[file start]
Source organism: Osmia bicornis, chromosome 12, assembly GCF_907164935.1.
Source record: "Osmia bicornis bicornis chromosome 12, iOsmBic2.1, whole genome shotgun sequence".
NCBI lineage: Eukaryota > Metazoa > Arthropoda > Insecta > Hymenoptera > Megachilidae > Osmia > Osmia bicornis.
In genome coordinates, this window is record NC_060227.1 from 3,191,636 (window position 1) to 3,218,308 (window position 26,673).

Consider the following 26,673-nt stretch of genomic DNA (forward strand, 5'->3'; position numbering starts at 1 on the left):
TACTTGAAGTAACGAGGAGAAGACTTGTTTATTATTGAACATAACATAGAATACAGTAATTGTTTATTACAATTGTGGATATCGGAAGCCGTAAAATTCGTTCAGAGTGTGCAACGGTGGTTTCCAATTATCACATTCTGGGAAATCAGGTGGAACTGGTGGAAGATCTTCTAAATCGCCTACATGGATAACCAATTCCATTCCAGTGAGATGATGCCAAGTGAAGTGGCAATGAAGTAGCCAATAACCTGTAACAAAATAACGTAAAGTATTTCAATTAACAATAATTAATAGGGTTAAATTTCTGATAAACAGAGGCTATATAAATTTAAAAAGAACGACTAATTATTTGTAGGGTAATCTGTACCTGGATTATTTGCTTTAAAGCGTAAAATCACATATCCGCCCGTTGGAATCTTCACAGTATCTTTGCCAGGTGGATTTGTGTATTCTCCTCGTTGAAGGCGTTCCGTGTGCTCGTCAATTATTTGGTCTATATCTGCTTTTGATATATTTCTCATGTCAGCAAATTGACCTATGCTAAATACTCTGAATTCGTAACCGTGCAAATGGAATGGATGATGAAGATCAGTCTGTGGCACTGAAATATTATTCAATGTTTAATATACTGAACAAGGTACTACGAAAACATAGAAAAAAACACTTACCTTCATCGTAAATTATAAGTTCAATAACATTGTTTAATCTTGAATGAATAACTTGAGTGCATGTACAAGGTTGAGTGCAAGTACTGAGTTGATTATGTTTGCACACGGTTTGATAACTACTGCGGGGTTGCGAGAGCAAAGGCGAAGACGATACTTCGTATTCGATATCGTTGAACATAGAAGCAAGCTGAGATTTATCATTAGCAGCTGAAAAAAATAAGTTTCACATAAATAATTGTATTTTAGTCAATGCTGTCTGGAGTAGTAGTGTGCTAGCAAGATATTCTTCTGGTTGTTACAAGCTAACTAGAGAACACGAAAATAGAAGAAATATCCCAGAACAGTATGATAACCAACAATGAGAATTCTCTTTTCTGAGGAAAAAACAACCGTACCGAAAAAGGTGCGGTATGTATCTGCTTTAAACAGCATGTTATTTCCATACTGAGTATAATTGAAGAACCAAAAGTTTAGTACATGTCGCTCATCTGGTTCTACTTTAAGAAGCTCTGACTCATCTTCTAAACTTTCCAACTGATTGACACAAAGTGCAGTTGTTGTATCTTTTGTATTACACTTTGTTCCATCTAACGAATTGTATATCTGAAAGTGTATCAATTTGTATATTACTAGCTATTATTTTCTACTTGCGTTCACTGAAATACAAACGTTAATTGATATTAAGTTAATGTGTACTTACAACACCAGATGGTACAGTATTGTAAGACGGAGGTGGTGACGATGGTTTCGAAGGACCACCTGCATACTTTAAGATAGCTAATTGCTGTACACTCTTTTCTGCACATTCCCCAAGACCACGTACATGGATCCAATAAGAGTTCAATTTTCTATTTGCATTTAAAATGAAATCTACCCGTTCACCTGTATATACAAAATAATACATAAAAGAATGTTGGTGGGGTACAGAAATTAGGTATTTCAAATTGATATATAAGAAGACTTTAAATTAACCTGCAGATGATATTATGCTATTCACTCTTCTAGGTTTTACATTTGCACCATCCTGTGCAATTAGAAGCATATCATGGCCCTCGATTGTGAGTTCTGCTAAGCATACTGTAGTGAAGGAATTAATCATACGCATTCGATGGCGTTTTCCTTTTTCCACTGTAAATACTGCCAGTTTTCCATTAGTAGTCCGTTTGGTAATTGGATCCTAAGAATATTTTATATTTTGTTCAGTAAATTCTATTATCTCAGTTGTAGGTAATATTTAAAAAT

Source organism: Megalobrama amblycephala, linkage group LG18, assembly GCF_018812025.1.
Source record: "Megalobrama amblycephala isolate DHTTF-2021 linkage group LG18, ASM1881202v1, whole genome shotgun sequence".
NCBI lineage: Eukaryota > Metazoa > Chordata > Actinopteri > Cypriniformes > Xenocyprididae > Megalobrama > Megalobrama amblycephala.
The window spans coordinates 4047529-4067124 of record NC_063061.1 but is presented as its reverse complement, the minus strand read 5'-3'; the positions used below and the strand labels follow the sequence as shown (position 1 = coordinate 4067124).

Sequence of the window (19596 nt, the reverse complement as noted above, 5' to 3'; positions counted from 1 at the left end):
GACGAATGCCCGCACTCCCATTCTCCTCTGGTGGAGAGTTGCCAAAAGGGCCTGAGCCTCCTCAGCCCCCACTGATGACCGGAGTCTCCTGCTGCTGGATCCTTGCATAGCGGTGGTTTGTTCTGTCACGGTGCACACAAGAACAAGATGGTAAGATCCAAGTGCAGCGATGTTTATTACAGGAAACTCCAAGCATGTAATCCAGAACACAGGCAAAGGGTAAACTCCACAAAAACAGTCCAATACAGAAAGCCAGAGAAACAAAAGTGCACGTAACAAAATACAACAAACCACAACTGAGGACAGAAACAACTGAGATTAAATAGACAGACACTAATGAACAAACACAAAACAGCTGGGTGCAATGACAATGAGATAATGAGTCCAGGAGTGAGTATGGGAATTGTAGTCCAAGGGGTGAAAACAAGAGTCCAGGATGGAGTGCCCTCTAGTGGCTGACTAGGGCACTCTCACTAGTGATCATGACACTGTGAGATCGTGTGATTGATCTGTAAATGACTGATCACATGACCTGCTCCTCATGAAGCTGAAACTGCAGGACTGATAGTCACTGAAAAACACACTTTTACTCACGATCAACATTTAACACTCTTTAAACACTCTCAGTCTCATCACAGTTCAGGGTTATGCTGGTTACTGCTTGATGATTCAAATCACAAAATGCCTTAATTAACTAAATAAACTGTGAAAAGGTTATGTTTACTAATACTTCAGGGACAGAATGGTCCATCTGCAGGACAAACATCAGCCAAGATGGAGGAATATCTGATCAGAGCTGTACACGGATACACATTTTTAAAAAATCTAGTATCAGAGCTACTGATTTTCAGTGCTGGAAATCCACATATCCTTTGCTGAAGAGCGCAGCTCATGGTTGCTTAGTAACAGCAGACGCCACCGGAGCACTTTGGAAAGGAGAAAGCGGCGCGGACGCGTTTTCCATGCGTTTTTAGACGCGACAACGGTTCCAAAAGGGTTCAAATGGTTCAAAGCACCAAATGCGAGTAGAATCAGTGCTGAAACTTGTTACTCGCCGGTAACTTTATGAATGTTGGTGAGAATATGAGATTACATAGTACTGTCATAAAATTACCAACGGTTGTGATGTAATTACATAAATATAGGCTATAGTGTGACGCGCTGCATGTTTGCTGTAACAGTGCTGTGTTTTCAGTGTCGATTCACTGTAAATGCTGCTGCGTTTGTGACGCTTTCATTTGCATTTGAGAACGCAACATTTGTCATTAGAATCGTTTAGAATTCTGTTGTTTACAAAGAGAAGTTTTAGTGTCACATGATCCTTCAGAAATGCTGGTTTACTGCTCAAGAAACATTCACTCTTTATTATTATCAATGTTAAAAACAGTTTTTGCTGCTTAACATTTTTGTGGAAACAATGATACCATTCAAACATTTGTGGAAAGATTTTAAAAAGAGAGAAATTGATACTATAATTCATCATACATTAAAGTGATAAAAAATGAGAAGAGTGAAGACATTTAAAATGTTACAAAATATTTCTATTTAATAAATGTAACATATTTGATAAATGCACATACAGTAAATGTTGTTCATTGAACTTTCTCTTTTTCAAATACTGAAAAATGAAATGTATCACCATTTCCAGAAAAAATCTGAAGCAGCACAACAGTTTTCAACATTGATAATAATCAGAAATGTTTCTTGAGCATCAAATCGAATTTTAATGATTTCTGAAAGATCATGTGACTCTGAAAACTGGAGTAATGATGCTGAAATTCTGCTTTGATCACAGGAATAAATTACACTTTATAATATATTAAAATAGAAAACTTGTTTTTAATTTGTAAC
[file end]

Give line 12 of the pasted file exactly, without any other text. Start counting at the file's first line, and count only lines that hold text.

GACGAATGCCCGCACTCCCATTCTCCTCTGGTGGAGAGTTGCCAAAAGGGCCTGAGCCTCCTCAGCCCCCACTGATGACCGGAGTCTCCTGCTGCTGGATCCTTGCATAGCGGTGGTTTGTTCTGTCACGGTGCACACAAGAACAAGATGGTAAGATCCAAGTGCAGCGATGTTTATTACAGGAAACTCCAAGCATGTAATCCAGAACACAGGCAAAGGGTAAACTCCACAAAAACAGTCCAATACAGAAAGCCAGAGAAACAAAAGTGCACGTAACAAAATACAACAAACCACAACTGAGGACAGAAACAACTGAGATTAAATAGACAGACACTAATGAACAAACACAAAACAGCTGGGTGCAATGACAATGAGATAATGAGTCCAGGAGTGAGTATGGGAATTGTAGTCCAAGGGGTGAAAACAAGAGTCCAGGATGGAGTGCCCTCTAGTGGCTGACTAGGGCACTCTCACTAGTGATCATGACACTGTGAGATCGTGTGATTGATCTGTAAATGACTGATCACATGACCTGCTCCTCATGAAGCTGAAACTGCAGGACTGATAGTCACTGAAAAACACACTTTTACTCACGATCAACATTTAACACTCTTTAAACACTCTCAGTCTCATCACAGTTCAGGGTTATGCTGGTTACTGCTTGATGATTCAAATCACAAAATGCCTTAATTAACTAAATAAACTGTGAAAAGGTTATGTTTACTAATACTTCAGGGACAGAATGGTCCATCTGCAGGACAAACATCAGCCAAGATGGAGGAATATCTGATCAGAGCTGTACACGGATACACATTTTTAAAAAATCTAGTATCAGAGCTACTGATTTTCAGTGCTGGAAATCCACATATCCTTTGCTGAAGAGCGCAGCTCATGGTTGCTTAGTAACAGCAGACGCCACCGGAGCACTTTGGAAAGGAGAAAGCGGCGCGGACGCGTTTTCCATGCGTTTTTAGACGCGACAACGGTTCCAAAAGGGTTCAAATGGTTCAAAGCACCAAATGCGAGTAGAATCAGTGCTGAAACTTGTTACTCGCCGGTAACTTTATGAATGTTGGTGAGAATATGAGATTACATAGTACTGTCATAAAATTACCAACGGTTGTGATGTAATTACATAAATATAGGCTATAGTGTGACGCGCTGCATGTTTGCTGTAACAGTGCTGTGTTTTCAGTGTCGATTCACTGTAAATGCTGCTGCGTTTGTGACGCTTTCATTTGCATTTGAGAACGCAACATTTGTCATTAGAATCGTTTAGAATTCTGTTGTTTACAAAGAGAAGTTTTAGTGTCACATGATCCTTCAGAAATGCTGGTTTACTGCTCAAGAAACATTCACTCTTTATTATTATCAATGTTAAAAACAGTTTTTGCTGCTTAACATTTTTGTGGAAACAATGATACCATTCAAACATTTGTGGAAAGATTTTAAAAAGAGAGAAATTGATACTATAATTCATCATACATTAAAGTGATAAAAAATGAGAAGAGTGAAGACATTTAAAATGTTACAAAATATTTCTATTTAATAAATGTAACATATTTGATAAATGCACATACAGTAAATGTTGTTCATTGAACTTTCTCTTTTTCAAATACTGAAAAATGAAATGTATCACCATTTCCAGAAAAAATCTGAAGCAGCACAACAGTTTTCAACATTGATAATAATCAGAAATGTTTCTTGAGCATCAAATCGAATTTTAATGATTTCTGAAAGATCATGTGACTCTGAAAACTGGAGTAATGATGCTGAAATTCTGCTTTGATCACAGGAATAAATTACACTTTATAATATATTAAAATAGAAAACTTGTTTTTAATTTGTAAC